Academic journal article Generations

The Migrant Direct Care Workforce: An International Perspective

Academic journal article Generations

The Migrant Direct Care Workforce: An International Perspective

Article excerpt

As the world's developed regions continue to rely on migrant workers from developing countries to fill care gaps, we must embrace international guidelines for workforce hiring and training.

Global aging is one of the most significant demographic trends in history. One in eight individuals worldwide will be ages 65 or older by 2030. And by 2050, 80 percent of the world's 1.5 billion older adults will live in developing regions (Fujisawa and Colombo, 2009). The aging of the world's population is most dramatic for the 85-years-and-older group, those most likely to have physical and cognitive disabilities and to need long-term services and supports (LTSS). This subcategory of elderly individuals is the fastest growing population in Europe, the United States, Canada, and Australia. By 2030, one in four Japanese older adults will be ages 85 or older. In thirty member countries of the Organisation for Economic Cooperation and Development (OECD), one in ten residents will be in the oldest old category by 2050; for the United States, that figure is 7.7 percent.

Of all the implications of global aging, the increased demand for LTSS between now and 2050 has become a priority issue among policy makers, providers, older consumers, and their families in the world's developed and developing regions. Several other trends are raising concerns about the future supply of direct care workers-nursing home assistants, home health and homecare aides, personal care workers-to provide the hands-on care required to meet the increasing demand for services. Projections in Europe, Asia, the United States, and Canada suggest a likely decrease in the availability of family caregivers due to plummeting fertility rates, increases in childlessness rates, increased divorce rates among middle-age and older adults-all factors that lead to less stable and less predictable family caregiving patterns, and greater labor force participation among older and elderly women who were traditional caregivers for adult children or spouses (Colombo et al., 2011; Stone, 2015).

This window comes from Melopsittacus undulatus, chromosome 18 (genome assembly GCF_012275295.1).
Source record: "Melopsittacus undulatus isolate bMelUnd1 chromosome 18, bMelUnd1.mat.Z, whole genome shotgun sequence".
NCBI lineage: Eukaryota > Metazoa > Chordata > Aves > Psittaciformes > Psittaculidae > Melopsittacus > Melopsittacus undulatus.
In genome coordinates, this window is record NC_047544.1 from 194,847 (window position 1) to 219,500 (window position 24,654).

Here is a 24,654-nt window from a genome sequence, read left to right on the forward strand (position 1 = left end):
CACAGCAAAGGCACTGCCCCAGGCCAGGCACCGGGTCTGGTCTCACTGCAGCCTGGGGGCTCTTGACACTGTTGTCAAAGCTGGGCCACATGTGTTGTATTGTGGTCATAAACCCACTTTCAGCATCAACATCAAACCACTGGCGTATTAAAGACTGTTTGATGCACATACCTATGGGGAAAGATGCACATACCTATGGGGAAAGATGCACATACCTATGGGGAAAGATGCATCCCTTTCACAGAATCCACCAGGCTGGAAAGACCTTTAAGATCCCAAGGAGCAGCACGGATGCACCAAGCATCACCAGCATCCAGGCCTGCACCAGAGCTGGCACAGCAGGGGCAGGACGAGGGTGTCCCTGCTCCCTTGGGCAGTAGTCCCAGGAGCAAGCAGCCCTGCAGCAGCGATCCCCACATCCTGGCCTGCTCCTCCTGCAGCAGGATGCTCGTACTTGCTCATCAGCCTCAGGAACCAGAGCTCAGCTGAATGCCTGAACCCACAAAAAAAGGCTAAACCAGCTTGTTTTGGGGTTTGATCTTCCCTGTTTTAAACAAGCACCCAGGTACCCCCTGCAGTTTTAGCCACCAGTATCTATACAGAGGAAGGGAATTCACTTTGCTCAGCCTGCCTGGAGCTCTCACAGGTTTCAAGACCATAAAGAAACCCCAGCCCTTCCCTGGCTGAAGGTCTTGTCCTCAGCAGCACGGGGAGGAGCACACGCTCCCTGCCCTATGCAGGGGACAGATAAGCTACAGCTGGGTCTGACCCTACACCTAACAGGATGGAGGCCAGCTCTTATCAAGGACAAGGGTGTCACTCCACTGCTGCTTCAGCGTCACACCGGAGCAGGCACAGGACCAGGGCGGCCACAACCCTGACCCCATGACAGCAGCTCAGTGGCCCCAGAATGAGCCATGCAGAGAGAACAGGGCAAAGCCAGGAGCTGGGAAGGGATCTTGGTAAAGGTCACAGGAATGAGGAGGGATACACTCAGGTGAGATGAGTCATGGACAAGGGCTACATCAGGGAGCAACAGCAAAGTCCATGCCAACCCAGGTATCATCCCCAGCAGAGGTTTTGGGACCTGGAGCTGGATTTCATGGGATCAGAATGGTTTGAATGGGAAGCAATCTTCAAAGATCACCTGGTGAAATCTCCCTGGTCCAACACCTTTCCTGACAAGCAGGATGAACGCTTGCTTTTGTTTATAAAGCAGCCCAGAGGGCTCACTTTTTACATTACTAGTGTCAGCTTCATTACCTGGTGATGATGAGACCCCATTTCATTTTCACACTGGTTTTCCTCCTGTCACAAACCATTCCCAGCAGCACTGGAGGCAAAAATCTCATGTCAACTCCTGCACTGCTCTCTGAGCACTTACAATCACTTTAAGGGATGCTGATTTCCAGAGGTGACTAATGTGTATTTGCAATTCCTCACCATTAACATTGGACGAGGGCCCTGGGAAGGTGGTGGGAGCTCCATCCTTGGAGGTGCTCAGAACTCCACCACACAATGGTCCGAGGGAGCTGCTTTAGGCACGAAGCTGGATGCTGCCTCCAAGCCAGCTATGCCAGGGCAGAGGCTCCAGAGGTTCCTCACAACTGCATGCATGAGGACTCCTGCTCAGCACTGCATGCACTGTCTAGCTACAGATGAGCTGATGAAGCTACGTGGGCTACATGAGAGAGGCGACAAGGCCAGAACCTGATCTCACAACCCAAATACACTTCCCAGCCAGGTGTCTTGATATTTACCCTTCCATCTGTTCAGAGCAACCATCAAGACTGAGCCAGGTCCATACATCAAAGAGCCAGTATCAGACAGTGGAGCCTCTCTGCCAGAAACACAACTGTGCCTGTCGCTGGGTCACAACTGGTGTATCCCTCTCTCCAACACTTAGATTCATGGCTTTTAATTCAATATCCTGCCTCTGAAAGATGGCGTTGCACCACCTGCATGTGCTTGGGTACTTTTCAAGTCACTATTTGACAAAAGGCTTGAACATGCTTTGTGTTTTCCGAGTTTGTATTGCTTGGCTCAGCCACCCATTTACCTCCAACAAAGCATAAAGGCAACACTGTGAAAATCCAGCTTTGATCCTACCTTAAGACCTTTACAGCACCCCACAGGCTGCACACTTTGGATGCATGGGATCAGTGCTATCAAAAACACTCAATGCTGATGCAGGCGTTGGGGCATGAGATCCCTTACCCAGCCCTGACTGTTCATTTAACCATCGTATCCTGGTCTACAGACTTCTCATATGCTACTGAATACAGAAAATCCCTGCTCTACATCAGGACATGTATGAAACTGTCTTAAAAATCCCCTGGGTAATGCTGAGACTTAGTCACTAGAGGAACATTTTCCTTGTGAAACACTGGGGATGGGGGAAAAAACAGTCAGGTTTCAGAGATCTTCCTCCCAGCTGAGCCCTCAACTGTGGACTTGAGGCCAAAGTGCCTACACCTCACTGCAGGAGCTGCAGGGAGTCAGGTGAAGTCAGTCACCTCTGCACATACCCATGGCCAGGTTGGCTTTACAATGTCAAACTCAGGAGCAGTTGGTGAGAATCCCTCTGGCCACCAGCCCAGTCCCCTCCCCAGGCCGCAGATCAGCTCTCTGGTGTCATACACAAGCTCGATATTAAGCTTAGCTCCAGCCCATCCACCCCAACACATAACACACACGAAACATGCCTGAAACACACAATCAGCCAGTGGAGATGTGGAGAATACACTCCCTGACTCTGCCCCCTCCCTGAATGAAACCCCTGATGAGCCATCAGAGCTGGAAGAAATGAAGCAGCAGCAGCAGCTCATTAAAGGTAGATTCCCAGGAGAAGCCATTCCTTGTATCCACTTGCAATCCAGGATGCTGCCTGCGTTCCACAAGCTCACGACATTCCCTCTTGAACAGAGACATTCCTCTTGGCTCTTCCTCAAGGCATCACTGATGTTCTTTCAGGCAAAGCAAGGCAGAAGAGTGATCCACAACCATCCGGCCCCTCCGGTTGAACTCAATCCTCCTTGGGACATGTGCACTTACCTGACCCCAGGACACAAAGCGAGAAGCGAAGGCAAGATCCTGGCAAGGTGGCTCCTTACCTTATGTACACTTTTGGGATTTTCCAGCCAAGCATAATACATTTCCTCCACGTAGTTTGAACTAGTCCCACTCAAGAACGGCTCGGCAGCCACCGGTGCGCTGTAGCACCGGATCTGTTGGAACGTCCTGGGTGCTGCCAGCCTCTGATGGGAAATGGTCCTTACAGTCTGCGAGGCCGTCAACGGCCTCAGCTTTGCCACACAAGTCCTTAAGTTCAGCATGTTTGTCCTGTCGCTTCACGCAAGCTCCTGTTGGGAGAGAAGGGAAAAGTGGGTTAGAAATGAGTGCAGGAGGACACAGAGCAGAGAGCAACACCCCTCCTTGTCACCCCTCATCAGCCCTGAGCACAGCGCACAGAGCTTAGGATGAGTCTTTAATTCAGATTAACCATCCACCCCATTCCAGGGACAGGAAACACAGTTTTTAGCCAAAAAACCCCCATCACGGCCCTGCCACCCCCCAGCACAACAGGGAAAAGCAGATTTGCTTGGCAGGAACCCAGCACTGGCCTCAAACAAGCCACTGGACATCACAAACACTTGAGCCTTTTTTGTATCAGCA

At the same time, a recent OECD report indicates that the size of the working-age population (ages 25 to 64) as a share of the total population is expected to shrink, from 67 percent in 2010 to 58 percent in 2050. The percent shrinkage will be less than six percentage points in countries such as the United States, Australia, and Sweden, but more than 15 percentage points in several Eastern European countries and South Korea (Colombo et al., 2011). Furthermore, many women ages 25 to 54-the age group most likely to be employed as direct care workers-will be more highly educated and less likely to be attracted to LTSS jobs.

Policy makers, providers, and consumers already are struggling to recruit a quality, competent direct care workforce to meet current demand for LTSS. The confluence of trends summarized above suggests that the availability of direct care workers is likely to become more challenging in the future. One major solution to this emerging problem is to recruit and rely increasingly upon foreign-born or migrant workers to ameliorate the care gap.

This strategy already is in use in a number of developed countries (Redfoot and Houser, 2005; Colombo et al., 2011). Approximately one in five direct care workers in the United States, and one in four direct care workers in Canada and Australia is foreign born (Fujisawa and Colombo, 2009). In European countries as diverse as Germany, Greece, Italy, and the Netherlands, the proportion of direct care workers from other countries is increasing significantly. In the UK, the proportion of foreign-born care workers more than doubled between 2001 and 2009, from 7 percent to 18 percent (Cangiano and Shutes, 2010). In seventeen out of twenty-three European countries involved in the EUROFAMCARE study, family caregivers of older people relied on private migrant care workers at least occasionally (Bednarik, DiSanto, and Leichsenring, 2013). …

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